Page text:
27 Art of the lie, The Economist, September 10, 2016, http://www.economist.com/news/leaders/21706525-politicians-have-always-lied-does-it-matter-if-they-leave-truth-behind-entirely-art
28 Nick Wingfield, Google and Facebook take aim at fake news sites, New York Times, November 14, 2016, http://www.nytimes.com/2016/11/15/technology/google-will-ban-websites-that-host-fake-news-from-using-its-ad-service.html
29 David Remnick, Obama reckons with a Trump presidency, The New Yorker, November 28, 2016, http://www.newyorker.com/magazine/2016/11/28/obama-reckons-with-a-trump-presidency?mbid=social_twitter
30 Art Swift, Americans’ Trust in Mass Media Sinks to New Low, Gallup, September 14, 2016, http://www.gallup.com/poll/195542/americans-trust-mass-media-sinks-new-low.aspx
31 David Remnick, Obama reckons with a Trump presidency, The New Yorker, November 28, 2016, http://www.newyorker.com/magazine/2016/11/28/obama-reckons-with-a-trump-presidency?mbid=social_twitter
32 “Trust” here is measured by the percentage of people from each party who have a great deal or a fair amount of trust in mass media as reported by the Gallup poll.
33 YouGov/Today Programme Survey Results, YouGov, June 22, 2016, http://d25d2506sfb94s.cloudfront.net/cumulus_uploads/document/x4iynd1mn7/TodayResults_160614_EUReferendum_W.pdf
34 “Net Trust” was defined as the percentage of respondents who stated that they trusted a particular institution minus the percentage of respondents who stated that they did not trust that institution.
35 YouGov/Today Programme Survey Results, YouGov, June 22, 2016, http://d25d2506sfb94s.cloudfront.net/cumulus_uploads/document/x4iynd1mn7/TodayResults_160614_EUReferendum_W.pdf
36 HKU POP releases people’s appraisal of local news media, The University of Hong Kong Public Opinion Programme, October 4, 2016, https://www.hkupop.hku.hk/english/release/release1398.html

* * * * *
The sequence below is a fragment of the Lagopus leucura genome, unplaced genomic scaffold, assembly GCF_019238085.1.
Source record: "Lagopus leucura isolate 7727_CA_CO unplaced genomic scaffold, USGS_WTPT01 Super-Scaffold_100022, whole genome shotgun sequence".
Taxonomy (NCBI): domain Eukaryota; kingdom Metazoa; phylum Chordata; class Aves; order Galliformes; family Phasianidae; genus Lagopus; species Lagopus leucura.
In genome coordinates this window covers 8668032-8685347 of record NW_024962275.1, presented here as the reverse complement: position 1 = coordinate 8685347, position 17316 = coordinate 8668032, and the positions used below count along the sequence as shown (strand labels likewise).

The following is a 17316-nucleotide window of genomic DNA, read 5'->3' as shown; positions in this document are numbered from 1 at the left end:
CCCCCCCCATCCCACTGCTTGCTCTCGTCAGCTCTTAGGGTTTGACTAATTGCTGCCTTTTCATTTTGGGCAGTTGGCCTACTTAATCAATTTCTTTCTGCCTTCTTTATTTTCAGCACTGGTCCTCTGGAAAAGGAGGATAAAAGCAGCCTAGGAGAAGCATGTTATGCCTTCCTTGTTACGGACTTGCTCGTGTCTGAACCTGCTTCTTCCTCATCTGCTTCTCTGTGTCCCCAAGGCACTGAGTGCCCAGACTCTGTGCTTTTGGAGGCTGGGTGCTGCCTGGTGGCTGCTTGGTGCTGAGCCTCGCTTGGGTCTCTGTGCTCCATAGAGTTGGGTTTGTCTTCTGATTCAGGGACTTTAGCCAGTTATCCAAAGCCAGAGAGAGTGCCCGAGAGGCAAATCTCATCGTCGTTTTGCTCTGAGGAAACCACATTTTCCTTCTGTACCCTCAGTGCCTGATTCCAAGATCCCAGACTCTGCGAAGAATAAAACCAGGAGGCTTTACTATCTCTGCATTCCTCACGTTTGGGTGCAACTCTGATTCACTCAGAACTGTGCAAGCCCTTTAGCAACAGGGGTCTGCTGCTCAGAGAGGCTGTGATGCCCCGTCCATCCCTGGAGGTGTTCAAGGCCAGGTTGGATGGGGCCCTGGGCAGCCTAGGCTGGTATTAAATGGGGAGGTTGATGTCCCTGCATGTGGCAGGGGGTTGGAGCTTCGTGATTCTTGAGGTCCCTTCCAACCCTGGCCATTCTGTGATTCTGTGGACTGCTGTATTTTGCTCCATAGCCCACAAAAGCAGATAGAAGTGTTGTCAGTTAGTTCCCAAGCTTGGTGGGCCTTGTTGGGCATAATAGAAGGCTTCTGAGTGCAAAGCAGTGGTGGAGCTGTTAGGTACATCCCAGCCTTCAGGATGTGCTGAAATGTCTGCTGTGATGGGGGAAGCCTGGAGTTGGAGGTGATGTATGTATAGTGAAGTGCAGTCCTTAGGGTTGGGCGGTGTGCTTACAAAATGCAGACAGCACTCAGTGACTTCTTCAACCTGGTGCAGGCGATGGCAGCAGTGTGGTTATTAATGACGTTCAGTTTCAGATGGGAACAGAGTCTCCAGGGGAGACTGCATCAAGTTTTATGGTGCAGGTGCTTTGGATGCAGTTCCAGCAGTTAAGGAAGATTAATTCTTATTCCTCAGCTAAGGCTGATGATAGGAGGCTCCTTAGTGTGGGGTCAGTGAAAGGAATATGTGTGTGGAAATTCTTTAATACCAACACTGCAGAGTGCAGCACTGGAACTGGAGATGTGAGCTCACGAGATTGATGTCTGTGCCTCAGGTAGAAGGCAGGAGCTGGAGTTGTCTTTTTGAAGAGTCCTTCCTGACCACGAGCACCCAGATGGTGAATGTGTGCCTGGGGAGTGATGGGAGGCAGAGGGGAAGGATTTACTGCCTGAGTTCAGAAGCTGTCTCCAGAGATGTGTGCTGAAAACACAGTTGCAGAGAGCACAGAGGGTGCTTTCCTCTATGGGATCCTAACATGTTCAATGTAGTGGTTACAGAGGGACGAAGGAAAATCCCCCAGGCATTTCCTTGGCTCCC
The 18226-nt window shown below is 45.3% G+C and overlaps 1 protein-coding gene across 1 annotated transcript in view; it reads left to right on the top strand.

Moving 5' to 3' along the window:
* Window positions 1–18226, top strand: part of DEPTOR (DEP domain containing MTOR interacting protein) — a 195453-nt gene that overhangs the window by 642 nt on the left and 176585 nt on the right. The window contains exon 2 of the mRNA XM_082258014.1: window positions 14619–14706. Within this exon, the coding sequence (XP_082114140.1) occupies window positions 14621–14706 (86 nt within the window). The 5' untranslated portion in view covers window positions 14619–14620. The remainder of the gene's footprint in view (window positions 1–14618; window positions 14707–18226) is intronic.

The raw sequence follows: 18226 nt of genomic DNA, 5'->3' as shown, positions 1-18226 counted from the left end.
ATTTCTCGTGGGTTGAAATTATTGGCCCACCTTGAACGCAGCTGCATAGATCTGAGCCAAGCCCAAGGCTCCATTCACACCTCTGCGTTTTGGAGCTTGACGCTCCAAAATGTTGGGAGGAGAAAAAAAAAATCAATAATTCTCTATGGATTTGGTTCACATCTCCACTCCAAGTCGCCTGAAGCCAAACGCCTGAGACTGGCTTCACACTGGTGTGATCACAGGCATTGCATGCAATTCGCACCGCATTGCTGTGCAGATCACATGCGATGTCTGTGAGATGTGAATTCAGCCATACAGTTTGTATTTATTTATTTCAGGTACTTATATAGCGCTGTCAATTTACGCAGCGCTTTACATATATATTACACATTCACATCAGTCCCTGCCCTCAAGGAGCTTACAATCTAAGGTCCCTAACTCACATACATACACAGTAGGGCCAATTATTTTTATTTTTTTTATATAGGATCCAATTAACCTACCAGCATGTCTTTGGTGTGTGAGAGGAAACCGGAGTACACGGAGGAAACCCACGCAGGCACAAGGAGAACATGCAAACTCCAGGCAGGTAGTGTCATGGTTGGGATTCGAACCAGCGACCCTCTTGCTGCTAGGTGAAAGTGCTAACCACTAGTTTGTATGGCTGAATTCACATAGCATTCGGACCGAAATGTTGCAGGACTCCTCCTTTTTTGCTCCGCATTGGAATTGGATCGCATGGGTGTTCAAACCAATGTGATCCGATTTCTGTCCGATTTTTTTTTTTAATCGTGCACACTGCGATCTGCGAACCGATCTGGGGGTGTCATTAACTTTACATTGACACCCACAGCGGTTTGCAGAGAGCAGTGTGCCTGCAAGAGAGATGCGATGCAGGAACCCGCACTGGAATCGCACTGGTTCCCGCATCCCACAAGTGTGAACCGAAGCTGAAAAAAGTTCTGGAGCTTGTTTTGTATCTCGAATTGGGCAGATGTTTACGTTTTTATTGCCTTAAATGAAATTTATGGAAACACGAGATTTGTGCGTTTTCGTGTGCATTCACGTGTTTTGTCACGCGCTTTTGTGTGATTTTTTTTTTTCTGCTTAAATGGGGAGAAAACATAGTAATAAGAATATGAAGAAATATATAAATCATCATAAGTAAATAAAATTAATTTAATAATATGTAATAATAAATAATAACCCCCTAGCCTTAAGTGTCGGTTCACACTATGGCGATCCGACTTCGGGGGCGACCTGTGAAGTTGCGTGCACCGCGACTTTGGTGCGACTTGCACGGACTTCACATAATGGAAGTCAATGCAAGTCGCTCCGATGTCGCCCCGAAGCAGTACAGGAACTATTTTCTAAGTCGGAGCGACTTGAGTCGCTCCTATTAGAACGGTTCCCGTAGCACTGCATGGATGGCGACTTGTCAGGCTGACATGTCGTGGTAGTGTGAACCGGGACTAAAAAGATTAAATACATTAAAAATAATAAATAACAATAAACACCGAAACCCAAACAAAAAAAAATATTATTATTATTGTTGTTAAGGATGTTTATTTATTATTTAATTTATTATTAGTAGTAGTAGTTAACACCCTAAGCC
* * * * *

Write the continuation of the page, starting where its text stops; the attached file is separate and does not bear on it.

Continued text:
37 Jon Huang, Election 2016: Exit Polls, Washington Post, November 8, 2016, http://www.nytimes.com/interactive/2016/11/08/us/politics/election-exit-polls.html
38 Ronald F. Inglehart, Trump, Brexit and the Rise of Populism: Economic Have-Nots and Cultural Backlash, Harvard Kennedy School, August 2016, https://research.hks.harvard.edu/publications/getFile.aspx?Id=1401
39 Barack Obama, The Way Ahead, The Economist, October 8, 2016, http://www.economist.com/news/briefing/21708216-americas-president-writes-us-about-four-crucial-areas-unfinished-business-economic
40 League of Nationalists, The Economist, November 19, 2016, http://www.economist.com/news/international/21710276-all-around-world-nationalists-are-gaining-ground-why-league-nationalists
41 Jeffie Lam and Raymond Yeung, Hong Kong’s richest earn 29 times of what poorest get paid despite government efforts to fight poverty: report, South China Morning Post, October 11, 2016, http://www.scmp.com/news/hong-kong/economy/article/2027090/hong-kongs-richest-earn-29-times-more-poorest-despite
42 Yonden Lhatoo, Hong Kong’s appalling wealth gap is a burning fuse for revolution, South China Morning Post, October 13, 2016,http://www.scmp.com/comment/insight-opinion/article/2027778/hong-kongs-appalling-wealth-gap-burning-fuse-revolution